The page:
Thursday, November 29, 2007

Cooper (and next steps)

My posts to date have pretty much brought us up to the current date and time - we are ~1.5 months beyond our failed first cycle and have sort of shelved the whole discussion, temporarily. We got a puppy to occupy our time and distract us while figuring out our next move. Frankly, we haven't had as much time to discuss the whole thing as we would have liked, but the distraction has been welcomed - puppies are a lot of work! We got a Cairn Terrier (same kind of dog as Toto) He is Amish (got him from Amish country in Ohio) We named him Cooper ... cute little guy with very sharp teeth. Anyhow, he has completely taken over our lives ... there are no spare minutes to just sit around on the couch, or surf the internet. The second you do that, Cooper will bite something, or piss on the rug, or poop under the Christmas tree. Anyways ...

We're casually looking into adoption web-sites, trying to learn more about it ... and we're discussing IVF and how to handle that whole situation. Either way, my wife was told to go on birth control pills "to get rid of the cysts Dr. S. created" (his words) ... we weren't told how long she should go on the pills, when she should have started them, etc. More of the same lack of attention to detail from our clinic ... at some point we'll have to call to ask them how long she should continue. It also sucks that she has to take a medication that prohibits the very thing we are trying to achieve - PREGNANCY! We've been told from some people that the cycle immediately following a failed IVF is a great time to get pregnant through natural means since the levels of Progesterone in the woman are so high. That is not an option for us ...

I didn't do much research into IVF prior to our first round. The failed cycle prompted me to hit the internet for a crash course on the process, and to look into other clinics. I first came across the SART web-site, which contains scores of information on infertility clinics across the country. I immediately compiled all of the data for metro Detroit into a spreadsheet, and plotted all of the statistics relevant to our situation. I primarily focued on "# of cycles" and "# of live births". I've also come across TONS of blogs on the topic of IVF, mostly written by people who have not been successful (a bit discouraging) ... but, in the process, I've become more educated on infertility, and how big of an issue it really is. It's good to know there are others out there going through the same thing.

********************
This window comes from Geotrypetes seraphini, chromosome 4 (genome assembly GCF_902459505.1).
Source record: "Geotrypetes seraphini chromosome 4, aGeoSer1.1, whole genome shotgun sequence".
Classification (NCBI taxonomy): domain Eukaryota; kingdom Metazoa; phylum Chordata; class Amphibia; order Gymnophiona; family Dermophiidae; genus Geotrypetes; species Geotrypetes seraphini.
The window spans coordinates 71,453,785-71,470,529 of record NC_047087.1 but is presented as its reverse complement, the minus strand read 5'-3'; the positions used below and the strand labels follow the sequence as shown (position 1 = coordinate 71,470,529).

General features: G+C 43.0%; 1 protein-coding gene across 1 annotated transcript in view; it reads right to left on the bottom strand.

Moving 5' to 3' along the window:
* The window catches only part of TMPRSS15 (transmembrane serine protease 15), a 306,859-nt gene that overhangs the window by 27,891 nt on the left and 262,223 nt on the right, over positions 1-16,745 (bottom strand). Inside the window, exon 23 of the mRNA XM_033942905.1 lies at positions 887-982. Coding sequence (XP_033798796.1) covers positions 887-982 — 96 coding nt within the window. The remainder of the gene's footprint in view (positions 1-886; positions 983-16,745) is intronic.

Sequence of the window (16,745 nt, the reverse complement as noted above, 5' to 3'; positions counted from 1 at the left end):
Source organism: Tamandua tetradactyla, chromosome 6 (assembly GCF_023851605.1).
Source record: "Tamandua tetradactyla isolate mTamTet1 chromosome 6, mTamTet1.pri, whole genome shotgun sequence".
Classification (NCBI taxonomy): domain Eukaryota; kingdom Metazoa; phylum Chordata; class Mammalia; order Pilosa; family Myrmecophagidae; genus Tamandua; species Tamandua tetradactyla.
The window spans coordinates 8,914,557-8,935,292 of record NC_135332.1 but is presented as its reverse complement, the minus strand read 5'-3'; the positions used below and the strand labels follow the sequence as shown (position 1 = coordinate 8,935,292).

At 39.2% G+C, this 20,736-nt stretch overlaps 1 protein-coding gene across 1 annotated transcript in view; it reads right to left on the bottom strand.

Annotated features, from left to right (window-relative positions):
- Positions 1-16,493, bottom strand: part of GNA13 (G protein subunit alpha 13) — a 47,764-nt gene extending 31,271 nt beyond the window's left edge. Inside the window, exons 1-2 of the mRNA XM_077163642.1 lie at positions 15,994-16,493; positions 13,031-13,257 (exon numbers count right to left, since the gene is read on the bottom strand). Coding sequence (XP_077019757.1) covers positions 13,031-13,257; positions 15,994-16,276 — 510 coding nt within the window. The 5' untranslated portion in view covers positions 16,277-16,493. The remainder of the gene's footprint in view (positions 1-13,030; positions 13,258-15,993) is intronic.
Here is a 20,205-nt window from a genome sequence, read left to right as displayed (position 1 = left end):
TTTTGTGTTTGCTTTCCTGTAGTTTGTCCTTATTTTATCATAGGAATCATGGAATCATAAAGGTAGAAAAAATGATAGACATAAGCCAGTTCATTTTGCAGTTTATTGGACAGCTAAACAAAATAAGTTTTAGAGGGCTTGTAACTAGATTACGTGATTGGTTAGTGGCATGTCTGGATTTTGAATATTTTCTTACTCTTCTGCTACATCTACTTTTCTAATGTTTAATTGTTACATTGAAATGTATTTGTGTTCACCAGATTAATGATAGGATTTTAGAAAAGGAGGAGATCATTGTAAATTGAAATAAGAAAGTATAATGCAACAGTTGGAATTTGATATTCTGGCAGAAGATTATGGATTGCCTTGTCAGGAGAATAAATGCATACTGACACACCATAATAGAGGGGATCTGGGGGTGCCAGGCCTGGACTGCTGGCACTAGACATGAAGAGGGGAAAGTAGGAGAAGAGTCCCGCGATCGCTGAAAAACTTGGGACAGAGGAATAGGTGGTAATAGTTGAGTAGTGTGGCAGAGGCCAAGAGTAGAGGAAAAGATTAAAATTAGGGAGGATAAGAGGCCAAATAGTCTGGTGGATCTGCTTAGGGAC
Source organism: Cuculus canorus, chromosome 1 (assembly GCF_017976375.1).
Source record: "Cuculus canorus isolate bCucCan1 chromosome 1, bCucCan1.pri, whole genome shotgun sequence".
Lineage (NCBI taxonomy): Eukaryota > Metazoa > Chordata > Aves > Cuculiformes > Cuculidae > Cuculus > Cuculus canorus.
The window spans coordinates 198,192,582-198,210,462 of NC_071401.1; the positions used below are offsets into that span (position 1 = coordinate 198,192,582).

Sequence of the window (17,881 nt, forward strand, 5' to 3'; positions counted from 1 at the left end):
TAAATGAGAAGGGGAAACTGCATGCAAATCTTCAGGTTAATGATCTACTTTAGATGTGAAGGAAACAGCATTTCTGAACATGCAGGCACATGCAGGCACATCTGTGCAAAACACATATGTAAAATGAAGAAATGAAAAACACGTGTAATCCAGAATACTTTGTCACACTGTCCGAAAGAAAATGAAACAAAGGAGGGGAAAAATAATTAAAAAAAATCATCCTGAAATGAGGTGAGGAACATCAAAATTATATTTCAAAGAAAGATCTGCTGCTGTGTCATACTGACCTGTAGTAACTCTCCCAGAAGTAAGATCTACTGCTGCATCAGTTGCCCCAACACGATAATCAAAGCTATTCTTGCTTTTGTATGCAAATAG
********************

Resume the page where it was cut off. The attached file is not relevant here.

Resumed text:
Based on the information revealed on the SART web-site, We've decided to make an appointment with Oakwood Hospital to review our documentation from cycle #1, and to see what the prognosis is from a different doctor. I'm anxious to see if this doctor will outline a plan for IVF #2 similar to that described by Dr. S. I'm doubtful that the information provided in our files from IVF Michigan will be sufficient to make a prognosis. We certainly don't want to go through the gamut of tests again, as they are expensive and time consuming ... besides, all information that can be gathered is already in the hands of Dr. S. We are looking into other clinics primarily because we want to feel comfortable with our decision to move forward with a second round. Frankly, the whole topic of how expensive this procedure is is not discussed enough. For us, the decision to spend $10k on anything is not made easily. Frankly, anything over $50 is debated and evaluated prior to executing the trade. Therefore, moving forward with another round of IVF will not happen before we fully understand, as best we can, our chances for success. If we feel confident that IVF might work for us, we'll move forward with a second round. If there is a great deal of doubt regarding our chances for success, we would opt to instead place the $10,000 towards adoption. I've heard "quotes" on adoption as high as $40,000 ... that's crazy! That's a lot of money! Good thing about adoption is, it is almost guaranteed to give you a child (especially if you go to another country, from what I understand) Again, we're at the low end of the learning curve on adoption (and IVF for that matter)

So, our plans are to talk to Oakwood and re-evaluate our options afterwards. If we leave Oakwood with a good feeling, we'll probably start scheduling or second round. If the feeling is not so good, we'll look into another clinic and further our education on the adoption process. Stay tuned - I'm going to call Oakwood right now to see when we can get in for a consultation. I hope it doesn't cost anything for such an appointment!